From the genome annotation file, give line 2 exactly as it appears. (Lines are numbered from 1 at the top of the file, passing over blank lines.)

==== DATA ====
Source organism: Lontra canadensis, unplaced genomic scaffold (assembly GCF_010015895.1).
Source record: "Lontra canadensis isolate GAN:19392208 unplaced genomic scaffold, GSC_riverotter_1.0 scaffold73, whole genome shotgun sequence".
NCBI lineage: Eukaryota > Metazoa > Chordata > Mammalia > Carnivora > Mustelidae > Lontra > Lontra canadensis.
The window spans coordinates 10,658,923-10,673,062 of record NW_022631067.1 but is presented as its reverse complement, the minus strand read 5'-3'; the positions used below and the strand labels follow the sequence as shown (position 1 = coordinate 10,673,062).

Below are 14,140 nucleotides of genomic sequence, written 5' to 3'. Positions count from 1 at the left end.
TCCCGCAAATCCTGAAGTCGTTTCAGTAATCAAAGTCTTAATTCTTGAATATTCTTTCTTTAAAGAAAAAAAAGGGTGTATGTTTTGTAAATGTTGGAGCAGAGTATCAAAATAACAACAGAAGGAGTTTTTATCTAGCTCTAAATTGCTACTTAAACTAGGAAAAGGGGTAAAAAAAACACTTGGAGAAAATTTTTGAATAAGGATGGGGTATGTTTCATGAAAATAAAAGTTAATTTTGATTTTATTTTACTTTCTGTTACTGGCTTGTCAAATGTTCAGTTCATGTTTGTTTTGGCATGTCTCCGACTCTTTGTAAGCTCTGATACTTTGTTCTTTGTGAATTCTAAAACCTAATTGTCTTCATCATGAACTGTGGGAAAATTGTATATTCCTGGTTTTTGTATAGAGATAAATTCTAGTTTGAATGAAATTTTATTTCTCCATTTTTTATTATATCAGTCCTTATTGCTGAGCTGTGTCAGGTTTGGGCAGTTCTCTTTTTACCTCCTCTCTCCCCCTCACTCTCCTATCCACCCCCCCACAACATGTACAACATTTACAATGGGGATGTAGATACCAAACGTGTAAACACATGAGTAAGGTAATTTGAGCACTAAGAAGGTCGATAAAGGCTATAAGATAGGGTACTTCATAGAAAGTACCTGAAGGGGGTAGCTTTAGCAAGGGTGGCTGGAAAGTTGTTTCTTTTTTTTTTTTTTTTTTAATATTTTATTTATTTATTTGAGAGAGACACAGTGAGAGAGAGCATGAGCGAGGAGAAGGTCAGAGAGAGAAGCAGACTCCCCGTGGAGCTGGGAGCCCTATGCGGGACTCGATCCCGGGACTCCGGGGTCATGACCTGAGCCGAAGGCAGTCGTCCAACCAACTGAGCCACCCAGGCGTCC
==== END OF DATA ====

Source record: "Lontra canadensis isolate GAN:19392208 unplaced genomic scaffold, GSC_riverotter_1.0 scaffold73, whole genome shotgun sequence".